About 1 out of 10 kids in 6th – 10th grades are getting bullied, according to the Office of Juvenile Justice and Delinquency Prevention and they believe that 13 percent of kids in that age group are doing the bullying. “Bullying can have long-term consequences for the safety of youth, as evidenced by the fact that two-thirds of school shooters reported having been bullied or having bullied others,” Jeff Slowikowski, OJJDP’s acting administrator, points out in his Department of Justice blog. The Department of Justice has launched the Defending Childhood Initiative, which is a nationwide campaign focusing on children exposed to different forms of violence including bullying. DOJ spent $5.5 million last year and hopes to increase the budget to $37 million in FY 2011.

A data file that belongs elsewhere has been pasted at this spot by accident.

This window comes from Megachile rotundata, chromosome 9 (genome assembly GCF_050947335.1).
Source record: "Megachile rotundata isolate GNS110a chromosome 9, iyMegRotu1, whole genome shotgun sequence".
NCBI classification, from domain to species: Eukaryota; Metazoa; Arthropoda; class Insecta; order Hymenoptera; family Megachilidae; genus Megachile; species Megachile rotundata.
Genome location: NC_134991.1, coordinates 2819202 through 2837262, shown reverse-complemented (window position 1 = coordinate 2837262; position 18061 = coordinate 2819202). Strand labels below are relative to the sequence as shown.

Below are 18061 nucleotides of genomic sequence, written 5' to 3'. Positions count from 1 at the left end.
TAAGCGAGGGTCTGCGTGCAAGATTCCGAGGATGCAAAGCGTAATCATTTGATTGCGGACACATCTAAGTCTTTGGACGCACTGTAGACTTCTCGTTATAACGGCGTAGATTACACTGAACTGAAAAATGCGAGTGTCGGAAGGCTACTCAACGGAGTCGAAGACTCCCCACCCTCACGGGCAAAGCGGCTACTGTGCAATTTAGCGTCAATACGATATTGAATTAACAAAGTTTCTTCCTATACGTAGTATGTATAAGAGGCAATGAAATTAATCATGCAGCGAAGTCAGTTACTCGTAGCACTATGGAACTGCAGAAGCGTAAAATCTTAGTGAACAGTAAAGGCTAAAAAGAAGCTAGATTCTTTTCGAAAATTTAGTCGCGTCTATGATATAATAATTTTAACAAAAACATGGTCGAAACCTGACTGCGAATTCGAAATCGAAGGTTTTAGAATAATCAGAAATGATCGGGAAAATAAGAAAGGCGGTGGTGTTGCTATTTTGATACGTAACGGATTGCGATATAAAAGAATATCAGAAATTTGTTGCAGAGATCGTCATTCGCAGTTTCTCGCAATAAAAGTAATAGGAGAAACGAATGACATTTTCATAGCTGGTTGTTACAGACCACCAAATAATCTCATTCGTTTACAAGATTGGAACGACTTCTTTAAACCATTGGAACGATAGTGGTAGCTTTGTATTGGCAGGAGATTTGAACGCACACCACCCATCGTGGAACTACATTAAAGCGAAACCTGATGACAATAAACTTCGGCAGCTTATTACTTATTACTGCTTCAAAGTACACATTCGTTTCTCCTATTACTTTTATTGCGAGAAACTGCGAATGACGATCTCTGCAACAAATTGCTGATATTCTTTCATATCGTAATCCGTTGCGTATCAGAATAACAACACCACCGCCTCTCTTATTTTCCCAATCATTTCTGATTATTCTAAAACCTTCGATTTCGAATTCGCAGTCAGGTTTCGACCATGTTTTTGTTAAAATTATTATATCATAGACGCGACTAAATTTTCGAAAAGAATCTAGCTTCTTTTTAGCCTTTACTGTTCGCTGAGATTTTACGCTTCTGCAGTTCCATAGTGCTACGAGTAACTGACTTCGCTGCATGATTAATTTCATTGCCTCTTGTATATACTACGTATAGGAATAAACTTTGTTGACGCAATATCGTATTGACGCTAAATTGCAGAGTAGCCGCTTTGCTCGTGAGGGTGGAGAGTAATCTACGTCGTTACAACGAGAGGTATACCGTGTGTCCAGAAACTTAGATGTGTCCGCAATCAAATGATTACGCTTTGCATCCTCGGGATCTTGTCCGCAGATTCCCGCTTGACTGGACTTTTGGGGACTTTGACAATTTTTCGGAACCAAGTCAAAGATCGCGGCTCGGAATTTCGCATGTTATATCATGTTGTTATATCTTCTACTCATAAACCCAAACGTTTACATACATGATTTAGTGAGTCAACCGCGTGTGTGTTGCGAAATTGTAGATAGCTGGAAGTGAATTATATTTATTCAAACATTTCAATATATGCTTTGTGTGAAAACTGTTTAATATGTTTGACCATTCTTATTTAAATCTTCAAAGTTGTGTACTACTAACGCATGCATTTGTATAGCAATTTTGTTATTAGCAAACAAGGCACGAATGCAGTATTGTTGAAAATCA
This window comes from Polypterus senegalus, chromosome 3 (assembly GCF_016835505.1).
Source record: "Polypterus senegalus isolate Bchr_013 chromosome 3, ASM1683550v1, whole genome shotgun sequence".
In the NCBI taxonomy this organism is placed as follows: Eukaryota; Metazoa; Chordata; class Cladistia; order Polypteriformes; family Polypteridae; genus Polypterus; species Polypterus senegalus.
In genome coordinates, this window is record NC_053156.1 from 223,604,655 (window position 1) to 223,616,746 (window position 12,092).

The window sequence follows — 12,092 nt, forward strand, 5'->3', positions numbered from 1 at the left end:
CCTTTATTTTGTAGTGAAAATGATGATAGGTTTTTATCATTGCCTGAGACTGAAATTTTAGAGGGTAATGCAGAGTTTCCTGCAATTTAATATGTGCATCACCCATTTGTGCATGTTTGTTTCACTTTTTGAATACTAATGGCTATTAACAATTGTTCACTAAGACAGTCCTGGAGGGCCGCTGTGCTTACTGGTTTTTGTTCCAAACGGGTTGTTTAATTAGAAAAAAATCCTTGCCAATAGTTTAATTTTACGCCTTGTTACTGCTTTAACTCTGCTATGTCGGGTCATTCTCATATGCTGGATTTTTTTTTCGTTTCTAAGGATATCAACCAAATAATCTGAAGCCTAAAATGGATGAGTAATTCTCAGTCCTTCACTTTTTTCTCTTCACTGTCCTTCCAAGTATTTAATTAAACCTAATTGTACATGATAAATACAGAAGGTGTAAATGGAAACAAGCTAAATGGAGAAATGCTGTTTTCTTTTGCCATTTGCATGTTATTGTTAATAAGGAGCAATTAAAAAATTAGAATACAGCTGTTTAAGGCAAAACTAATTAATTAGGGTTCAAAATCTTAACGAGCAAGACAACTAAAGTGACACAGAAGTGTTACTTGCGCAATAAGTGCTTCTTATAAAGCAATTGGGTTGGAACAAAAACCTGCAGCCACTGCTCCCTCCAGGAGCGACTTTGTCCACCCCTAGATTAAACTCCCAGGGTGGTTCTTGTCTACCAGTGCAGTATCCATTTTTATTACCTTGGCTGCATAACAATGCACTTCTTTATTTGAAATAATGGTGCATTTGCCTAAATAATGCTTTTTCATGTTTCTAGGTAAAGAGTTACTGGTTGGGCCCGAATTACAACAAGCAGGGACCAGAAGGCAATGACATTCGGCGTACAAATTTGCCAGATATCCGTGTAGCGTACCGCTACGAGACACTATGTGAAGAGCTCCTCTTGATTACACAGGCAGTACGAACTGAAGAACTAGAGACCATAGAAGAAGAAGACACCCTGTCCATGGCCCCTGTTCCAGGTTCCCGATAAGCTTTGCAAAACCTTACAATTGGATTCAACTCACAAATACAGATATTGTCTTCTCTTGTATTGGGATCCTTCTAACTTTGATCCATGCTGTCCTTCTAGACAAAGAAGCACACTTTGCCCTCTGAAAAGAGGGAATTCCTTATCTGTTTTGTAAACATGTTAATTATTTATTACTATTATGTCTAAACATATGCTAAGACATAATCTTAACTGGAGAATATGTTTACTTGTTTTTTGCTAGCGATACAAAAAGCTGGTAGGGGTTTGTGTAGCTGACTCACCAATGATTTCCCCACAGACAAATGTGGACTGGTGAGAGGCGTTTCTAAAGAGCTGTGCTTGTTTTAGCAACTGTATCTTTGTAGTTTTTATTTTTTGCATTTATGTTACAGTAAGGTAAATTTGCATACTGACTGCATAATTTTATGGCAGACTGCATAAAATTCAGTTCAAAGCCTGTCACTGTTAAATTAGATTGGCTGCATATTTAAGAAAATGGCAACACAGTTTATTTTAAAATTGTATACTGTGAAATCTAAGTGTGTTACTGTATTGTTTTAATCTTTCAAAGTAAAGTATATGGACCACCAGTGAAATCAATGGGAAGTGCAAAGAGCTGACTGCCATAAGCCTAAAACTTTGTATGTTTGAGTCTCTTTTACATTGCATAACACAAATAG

More than 60 percent of children have been directly or indirectly exposed to violence within the past year, according to a national study by the Office of Juvenile Justice and Delinquency Prevention. Nearly one-half of kids surveyed were assaulted at least once in the past year and more than 1 in 10 were injured in an assault.
Conducted between January and May 2008, the National Survey of Children’s Exposure to Violence, measured exposure to violence for kids 17 and younger. They looked at conventional crime, sex crimes, school violence and threats, family violence and more. Attorney General Eric Holder recently unveiled the Defending Childhood Initiative, focused on this issue. So far, the Department of Justice has aware $5.5 million to eight cities (none of them in Georgia) to focus on:
Providing appropriate programs and service for families and children
Increasing access to quality programs and services
Developing new services where gaps exist.